Upon arriving in Frankfurt at this point I have no additional booked flights as to remain on the original ticket I had would be to fly out of Zurich, Switzerland.  In Frankfurt the airline advises me they do not have any seats left on any flights to my destination.  Thanks to iPhone Apps and, I quickly informed the staff of the airlines, but your partner airlines do, please book me on the next flight out.  The agent asks me, would you like to fly through the Middle East or fly through Ethiopia.  Now at this point, the idea of getting on the right continent seemed as the most appropriate response.  Naturally I could see calling up family and telling them, “oh by the way, I am now in the Middle East, whereas the answer of I am at least on the correct continent was a safer and more calming response.

I leave Frankfurt flying to Addis Ababa, Ethiopia.  Fly through the night and come in for landing under a remarkable sunrise over the Ethiopian countryside only to land on a shake and bake runway with a very simple two level airport.  Now this is my first experience in arriving at a location that is significantly culturally and religiously different than most places I have traveled and the language barrier significant with very little english signage.  A normal barrier expected when traveling and apart of the adventure in figuring out where and what.  We were motioned off the plan and into the little, yet heavily armed airport.  I look around noticing I am one of maybe the only American in the area I am in, so at this point, following behind the Brits and Aussies I figured all is good.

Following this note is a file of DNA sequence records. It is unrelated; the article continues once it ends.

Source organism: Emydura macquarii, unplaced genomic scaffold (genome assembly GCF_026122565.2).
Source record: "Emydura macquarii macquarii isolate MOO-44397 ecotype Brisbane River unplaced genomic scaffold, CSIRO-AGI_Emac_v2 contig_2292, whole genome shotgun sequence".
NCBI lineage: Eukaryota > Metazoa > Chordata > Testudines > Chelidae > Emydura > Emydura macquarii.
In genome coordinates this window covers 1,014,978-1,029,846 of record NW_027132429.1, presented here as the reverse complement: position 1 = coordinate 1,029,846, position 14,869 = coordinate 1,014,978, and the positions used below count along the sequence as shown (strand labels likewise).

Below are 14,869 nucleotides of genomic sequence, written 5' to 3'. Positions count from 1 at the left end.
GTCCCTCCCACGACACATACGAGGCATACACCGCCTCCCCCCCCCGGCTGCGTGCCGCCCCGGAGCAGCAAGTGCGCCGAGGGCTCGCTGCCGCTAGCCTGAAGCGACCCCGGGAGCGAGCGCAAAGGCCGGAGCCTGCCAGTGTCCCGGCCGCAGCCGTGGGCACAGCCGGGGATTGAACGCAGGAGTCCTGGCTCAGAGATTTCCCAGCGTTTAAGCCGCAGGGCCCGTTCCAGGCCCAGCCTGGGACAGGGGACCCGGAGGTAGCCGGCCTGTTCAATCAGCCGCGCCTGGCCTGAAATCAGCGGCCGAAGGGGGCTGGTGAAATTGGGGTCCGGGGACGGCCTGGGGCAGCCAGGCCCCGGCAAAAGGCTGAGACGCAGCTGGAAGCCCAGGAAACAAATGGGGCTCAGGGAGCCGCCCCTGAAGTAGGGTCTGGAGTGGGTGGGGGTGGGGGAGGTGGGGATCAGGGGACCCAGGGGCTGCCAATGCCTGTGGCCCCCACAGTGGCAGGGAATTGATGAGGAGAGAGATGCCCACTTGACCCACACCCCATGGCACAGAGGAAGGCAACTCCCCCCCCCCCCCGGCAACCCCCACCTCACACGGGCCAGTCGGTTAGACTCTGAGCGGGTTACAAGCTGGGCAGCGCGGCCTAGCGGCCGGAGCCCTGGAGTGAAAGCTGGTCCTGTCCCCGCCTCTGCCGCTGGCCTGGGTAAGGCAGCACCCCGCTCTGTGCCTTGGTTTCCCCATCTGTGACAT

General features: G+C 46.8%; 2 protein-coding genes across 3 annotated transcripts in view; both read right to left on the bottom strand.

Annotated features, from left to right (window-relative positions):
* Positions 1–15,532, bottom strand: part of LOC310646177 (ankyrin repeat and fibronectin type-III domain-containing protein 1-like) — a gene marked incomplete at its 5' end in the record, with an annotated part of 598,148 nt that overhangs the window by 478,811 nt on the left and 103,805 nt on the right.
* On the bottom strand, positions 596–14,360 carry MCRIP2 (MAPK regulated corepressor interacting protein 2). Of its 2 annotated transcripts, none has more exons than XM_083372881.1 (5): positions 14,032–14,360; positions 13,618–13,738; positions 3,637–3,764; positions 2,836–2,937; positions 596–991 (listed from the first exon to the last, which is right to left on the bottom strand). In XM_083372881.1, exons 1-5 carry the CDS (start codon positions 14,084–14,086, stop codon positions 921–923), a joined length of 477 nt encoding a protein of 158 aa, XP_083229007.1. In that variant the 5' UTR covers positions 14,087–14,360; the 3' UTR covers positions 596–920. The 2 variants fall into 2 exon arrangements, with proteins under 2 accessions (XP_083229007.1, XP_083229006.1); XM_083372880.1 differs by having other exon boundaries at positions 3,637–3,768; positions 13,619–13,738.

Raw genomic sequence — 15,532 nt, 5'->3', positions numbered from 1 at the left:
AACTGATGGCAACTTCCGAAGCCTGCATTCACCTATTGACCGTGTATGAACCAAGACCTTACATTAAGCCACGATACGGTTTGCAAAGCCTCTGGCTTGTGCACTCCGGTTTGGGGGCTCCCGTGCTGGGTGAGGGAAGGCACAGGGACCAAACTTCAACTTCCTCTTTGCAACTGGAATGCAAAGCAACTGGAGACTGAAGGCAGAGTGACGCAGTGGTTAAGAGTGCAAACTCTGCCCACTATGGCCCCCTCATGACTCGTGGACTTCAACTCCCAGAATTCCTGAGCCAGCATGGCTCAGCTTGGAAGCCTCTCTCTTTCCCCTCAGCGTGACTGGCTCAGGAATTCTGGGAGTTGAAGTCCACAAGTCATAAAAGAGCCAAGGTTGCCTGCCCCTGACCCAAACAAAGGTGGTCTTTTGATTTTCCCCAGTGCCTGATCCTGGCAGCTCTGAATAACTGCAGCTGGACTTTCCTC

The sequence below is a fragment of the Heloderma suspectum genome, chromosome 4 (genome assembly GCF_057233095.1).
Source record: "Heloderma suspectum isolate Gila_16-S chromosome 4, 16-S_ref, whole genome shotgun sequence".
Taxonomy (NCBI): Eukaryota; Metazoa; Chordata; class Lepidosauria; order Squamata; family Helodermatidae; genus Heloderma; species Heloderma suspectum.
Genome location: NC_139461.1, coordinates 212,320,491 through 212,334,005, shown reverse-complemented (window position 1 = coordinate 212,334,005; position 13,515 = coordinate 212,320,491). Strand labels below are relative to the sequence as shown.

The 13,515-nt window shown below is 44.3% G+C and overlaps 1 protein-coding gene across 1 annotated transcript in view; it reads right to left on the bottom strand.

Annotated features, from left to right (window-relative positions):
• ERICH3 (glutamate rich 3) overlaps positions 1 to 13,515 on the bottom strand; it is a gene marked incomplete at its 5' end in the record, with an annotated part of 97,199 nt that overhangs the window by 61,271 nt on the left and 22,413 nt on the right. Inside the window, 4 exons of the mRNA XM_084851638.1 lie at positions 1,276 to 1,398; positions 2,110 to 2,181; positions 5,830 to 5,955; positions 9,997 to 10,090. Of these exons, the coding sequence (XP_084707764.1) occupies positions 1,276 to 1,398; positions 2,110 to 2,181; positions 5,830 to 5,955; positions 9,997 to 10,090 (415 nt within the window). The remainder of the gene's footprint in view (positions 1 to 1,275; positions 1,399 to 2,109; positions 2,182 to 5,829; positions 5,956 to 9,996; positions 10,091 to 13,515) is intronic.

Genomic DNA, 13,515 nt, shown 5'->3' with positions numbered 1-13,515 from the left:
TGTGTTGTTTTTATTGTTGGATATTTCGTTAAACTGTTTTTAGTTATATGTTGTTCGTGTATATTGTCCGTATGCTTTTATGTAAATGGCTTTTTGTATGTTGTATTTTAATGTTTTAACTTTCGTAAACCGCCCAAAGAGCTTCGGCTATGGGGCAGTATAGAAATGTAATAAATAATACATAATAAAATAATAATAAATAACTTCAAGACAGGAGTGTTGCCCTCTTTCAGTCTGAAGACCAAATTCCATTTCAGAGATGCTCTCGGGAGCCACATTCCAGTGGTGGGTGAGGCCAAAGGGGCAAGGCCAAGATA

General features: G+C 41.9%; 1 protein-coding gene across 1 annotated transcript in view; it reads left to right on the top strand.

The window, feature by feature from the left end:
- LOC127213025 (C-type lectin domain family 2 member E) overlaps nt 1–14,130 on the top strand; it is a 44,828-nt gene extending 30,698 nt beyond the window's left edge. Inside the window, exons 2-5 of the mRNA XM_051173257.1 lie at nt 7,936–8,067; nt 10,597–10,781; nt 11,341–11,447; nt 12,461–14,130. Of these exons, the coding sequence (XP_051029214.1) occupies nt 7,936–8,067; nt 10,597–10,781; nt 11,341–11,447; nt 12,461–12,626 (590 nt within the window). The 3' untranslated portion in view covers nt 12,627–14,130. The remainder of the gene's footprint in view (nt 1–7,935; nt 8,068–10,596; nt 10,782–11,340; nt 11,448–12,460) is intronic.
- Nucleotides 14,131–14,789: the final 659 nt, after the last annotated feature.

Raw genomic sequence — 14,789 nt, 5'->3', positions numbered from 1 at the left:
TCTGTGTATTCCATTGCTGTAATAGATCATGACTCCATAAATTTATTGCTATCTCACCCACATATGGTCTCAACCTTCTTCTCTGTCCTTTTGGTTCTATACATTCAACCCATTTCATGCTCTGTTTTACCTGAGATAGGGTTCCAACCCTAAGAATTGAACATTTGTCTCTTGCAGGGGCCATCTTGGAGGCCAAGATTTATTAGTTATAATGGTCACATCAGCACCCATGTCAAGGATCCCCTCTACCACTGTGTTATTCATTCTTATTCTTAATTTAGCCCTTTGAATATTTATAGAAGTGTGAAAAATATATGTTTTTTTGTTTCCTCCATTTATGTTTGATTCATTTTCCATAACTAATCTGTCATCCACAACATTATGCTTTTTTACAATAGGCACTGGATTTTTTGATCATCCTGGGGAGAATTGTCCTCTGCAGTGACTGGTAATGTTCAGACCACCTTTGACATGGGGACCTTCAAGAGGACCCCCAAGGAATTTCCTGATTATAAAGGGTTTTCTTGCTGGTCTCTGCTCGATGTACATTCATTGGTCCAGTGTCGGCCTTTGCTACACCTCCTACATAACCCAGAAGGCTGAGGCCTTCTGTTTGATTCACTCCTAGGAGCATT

Then, yes there is yet another “then”.

The staff just disappear, no where to be seen, as if the section of the terminal just entered a time warp where your standing there one moment and the next your the only one standing there as the rush of people had just vanished.  A daunting moment and at this point after having flown and run through airports throughout the US and Europe over the last 50 hours with no sleep and no food other than airplane peanuts, I was beginning to reach my overwhelmed moment.  A deep breath and off to search for a agent or someone who resembled an agent.  Finally finding the “customer service window” per se, the idea or concept of a westernized customer service desk yet highly dysfunctional and disorganized que for assistance where I was so gratefully introduced to the nervous, pacing Indian citizen who informed me upon realizing I was American citizen therefore spoke English that he could finally share his frustrations and give me some insight into the vanishing people.  As he frantically paced the floor around me he mutters, “I have been here for 4 days, 4 days, I have been here for 4 days, there is no way out, there is no where to go, there is no way to leave, I have been here for 4 days…..

Comforting isn’t it?

After his nervous mantra I finally realized the vanishing people, the absence of airplanes (an important element to have at an airport) and the chaotic disarray were due to a strike.  So by now, I have flown North, East, Northwest and finally South  over the past 50 hours to now be on the right continent but two countries off the mark of my final destination.  I have not had any “real” food or meal in what seems like days, no sleep outside of the upright and uncomfortable cat naps on airline flights and now I have been picked out and introduced to a nervous and frantic foreigner who is not helping get me through this adventure sanely.